The Game We Play

I love games. We got to play my favorite one recently, and it’s a long game. Our longest round lasted four weeks. It’s challenging and entertaining. For most of us. This game is called “How Long Will It Take Daddy To Realize We Have A New Snake?”  Best. Game. Ever.

Notice that it is not called “Hide the Snake.” For a couple of reasons. First, I don’t want those kinds of search hits on my blog. Secondly, there’s no challenge in simply hiding it. There are dozens of places to hide creatures in this house where my husband wouldn’t find them for months. Where’s the fun in that? It’s far more exciting to set up the new pet exactly where it’s going to live for the rest of its life and see what happens. I’m never disappointed.

It’s not that my husband is unobservant. It’s just that he has been surrounded by scales for the last ten years, and he forgets what we already have. Reptiles just don’t register on his radar. Kids do, though, so I have been unsuccessful sneaking tiny people into the house without him noticing.

Before you ask, I have my limits. I get asked to adopt reptiles often, and most of the time, I say no. I am not interested in cricket-eaters, anything that requires ultraviolet light, is costly to feed, or gets large enough to consume one of the mammals. A girl’s gotta have her standards.

For this round, one of my snake-breeding friends offered me his surplus male rosy boa.  I enjoy this species, and it was one of the contenders when I was snake shopping back in October. It stays under three feet, costs around $100 a year to keep, and it’s my daughter’s dream snake. I said yes.

I met my friend in the parking lot of a large grocery store for pick up. For those of you not familiar with transporting snakes, they are usually transported in cloth bags or pillow cases that are tied off at the top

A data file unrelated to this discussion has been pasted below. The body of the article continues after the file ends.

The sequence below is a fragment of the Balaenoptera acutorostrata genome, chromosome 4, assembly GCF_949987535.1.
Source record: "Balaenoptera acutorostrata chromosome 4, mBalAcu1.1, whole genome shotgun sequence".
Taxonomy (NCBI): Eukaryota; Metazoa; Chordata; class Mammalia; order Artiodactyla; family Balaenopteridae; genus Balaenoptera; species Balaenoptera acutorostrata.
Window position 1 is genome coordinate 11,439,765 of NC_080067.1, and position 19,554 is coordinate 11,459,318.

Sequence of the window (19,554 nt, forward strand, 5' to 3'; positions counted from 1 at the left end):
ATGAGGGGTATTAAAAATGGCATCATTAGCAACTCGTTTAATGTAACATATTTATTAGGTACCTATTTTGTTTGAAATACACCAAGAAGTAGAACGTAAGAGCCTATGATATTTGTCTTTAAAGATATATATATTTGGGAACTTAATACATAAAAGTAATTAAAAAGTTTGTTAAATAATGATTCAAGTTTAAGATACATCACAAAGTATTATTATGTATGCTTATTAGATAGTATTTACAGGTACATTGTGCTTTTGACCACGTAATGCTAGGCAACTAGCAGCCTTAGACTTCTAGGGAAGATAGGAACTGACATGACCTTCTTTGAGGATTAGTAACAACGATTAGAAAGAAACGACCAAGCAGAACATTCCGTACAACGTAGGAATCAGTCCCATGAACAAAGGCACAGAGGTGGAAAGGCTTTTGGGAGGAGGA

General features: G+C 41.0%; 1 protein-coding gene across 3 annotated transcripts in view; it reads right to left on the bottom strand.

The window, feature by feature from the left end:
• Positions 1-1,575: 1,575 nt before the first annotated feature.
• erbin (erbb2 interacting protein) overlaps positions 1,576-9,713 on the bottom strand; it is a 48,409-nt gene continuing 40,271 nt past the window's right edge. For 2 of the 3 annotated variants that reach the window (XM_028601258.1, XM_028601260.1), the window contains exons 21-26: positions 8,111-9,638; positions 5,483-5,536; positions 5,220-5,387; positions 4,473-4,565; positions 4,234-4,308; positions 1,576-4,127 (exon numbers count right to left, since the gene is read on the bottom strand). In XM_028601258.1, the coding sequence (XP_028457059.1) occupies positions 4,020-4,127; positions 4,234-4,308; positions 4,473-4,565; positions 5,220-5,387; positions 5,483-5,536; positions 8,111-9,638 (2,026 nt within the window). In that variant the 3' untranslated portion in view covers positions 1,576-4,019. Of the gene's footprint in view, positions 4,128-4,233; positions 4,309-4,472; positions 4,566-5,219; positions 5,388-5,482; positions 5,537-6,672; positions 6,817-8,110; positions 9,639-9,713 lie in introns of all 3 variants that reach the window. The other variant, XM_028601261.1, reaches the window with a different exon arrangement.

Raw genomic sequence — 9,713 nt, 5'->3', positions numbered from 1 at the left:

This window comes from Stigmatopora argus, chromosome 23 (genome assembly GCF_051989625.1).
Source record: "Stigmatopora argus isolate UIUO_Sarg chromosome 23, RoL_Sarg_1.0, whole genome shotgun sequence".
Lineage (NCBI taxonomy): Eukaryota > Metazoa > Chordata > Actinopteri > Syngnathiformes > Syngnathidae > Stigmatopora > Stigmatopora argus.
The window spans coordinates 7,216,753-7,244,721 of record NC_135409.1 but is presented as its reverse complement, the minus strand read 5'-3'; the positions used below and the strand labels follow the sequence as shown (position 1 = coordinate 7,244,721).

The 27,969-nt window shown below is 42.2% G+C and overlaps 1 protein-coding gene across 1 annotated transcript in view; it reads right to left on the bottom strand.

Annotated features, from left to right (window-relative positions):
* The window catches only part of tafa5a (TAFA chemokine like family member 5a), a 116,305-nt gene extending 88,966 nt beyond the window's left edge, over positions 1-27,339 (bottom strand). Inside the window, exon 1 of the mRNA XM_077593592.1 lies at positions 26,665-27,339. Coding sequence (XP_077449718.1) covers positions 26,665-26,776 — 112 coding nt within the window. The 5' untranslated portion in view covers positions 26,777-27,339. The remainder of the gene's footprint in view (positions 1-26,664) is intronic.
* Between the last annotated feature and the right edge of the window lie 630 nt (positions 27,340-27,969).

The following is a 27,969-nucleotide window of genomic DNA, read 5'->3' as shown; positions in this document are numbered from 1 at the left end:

Given the size of my tiny snake and the fact that my friend sped off in such a hurry (he was late for his lab at the university, I swear!) , I am pretty sure that all of my neighbors passing by thought I was doing some kind of crazy drug deal. No matter. I took my new pet home.

He is beautiful. I call him Jasper. Yes, after that Jasper. Because he is pale, he is pretty, and we’re teaching him to quit trying to eat people. Seems fitting.

This round lasted only nine days, a bit of a disappointment over the last one. I think we can do better next time. Who’s in?

And here he is. Pretty, yes?



Update: I just heard from my husband. He read the blog and replied “I thought it was an empty cage. The game could have gone on forever.” You know what this means, right? I need to put empty cages in other rooms. Just to mess with him.

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45 thoughts on “The Game We Play

  1. You do realize that you actually SAID “hide the snake,” the term you were planning to not use in order to avoid creepy searches? Bwahahahahahaha!!!

    I would like an update post in a few days of all the nasty searches to your site. I might go do one right now, so when you let us know what they are I can comment, “THAT WAS ME!!!”

    That’s a fun game, too!

  2. I once played that game called “How long will it take my wife to notice there’s a woman hiding in the house?” when she came home unexpectedly early, but that game was no fun at all! And I’m just kidding! No such game was played, and I would much rather play your game with snakes. 🙂

  3. This absolutely cracked me up! You are clever if you can hide new pets from your husband…I can hide a lot of things – or he simply doesn’t notice, but a 3-ft. BOA – no way…

  4. Jasler is fabulous. I need to look into this ( I had lizards years ago…messy eaters). May I make a suggestion? Alittle added fun for your new game of placing empty cages around the house: start rotating the critters through so that some of the new cages are occupied at different times, see how long it takes for him to start questioning how many / if new ones are about. Oh, this is fun, thanks for sharing!

  5. My brothers and I once hid a pet mouse from my dad for several months. We probably could have kept it hidden for longer, except the mouse ruined the fun and died.

  6. At it’s height, our zoo had around 15 animals. This included everything from an Egyptian Uromastyx to a simple garter snake, toads, newts, Guinea pigs, rabbits, rats, cats and one very friendly, tolerant old beagle. When (if) my husband would notice a new family member, we always claimed it had been there all along.

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